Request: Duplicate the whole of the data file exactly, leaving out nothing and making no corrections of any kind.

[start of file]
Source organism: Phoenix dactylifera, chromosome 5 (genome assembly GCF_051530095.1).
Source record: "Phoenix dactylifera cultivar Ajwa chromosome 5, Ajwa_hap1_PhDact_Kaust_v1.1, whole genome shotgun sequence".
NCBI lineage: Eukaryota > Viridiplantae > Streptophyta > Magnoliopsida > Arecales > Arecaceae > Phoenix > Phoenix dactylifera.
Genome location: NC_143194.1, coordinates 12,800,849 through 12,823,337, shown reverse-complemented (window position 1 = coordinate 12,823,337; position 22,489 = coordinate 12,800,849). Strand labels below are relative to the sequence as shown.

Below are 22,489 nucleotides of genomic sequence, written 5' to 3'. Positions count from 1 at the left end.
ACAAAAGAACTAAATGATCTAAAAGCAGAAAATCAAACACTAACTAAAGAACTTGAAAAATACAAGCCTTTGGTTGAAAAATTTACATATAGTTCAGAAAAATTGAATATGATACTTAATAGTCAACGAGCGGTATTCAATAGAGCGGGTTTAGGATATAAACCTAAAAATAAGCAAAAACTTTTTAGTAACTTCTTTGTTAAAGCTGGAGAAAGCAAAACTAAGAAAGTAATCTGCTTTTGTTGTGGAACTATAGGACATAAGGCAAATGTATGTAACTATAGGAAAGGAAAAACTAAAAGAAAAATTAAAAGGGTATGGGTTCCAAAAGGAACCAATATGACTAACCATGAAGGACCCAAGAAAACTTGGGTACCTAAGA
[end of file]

Source organism: Phoenix dactylifera, chromosome 5 (genome assembly GCF_051530095.1).
Source record: "Phoenix dactylifera cultivar Ajwa chromosome 5, Ajwa_hap1_PhDact_Kaust_v1.1, whole genome shotgun sequence".
NCBI lineage: Eukaryota > Viridiplantae > Streptophyta > Magnoliopsida > Arecales > Arecaceae > Phoenix > Phoenix dactylifera.
Genome location: NC_143194.1, coordinates 12,800,849 through 12,823,337, shown reverse-complemented (window position 1 = coordinate 12,823,337; position 22,489 = coordinate 12,800,849). Strand labels below are relative to the sequence as shown.

Below are 22,489 nucleotides of genomic sequence, written 5' to 3'. Positions count from 1 at the left end.
ACAAAAGAACTAAATGATCTAAAAGCAGAAAATCAAACACTAACTAAAGAACTTGAAAAATACAAGCCTTTGGTTGAAAAATTTACATATAGTTCAGAAAAATTGAATATGATACTTAATAGTCAACGAGCGGTATTCAATAGAGCGGGTTTAGGATATAAACCTAAAAATAAGCAAAAACTTTTTAGTAACTTCTTTGTTAAAGCTGGAGAAAGCAAAACTAAGAAAGTAATCTGCTTTTGTTGTGGAACTATAGGACATAAGGCAAATGTATGTAACTATAGGAAAGGAAAAACTAAAAGAAAAATTAAAAGGGTATGGGTTCCAAAAGGAACCAATATGACTAACCATGAAGGACCCAAGAAAACTTGGGTACCTAAGA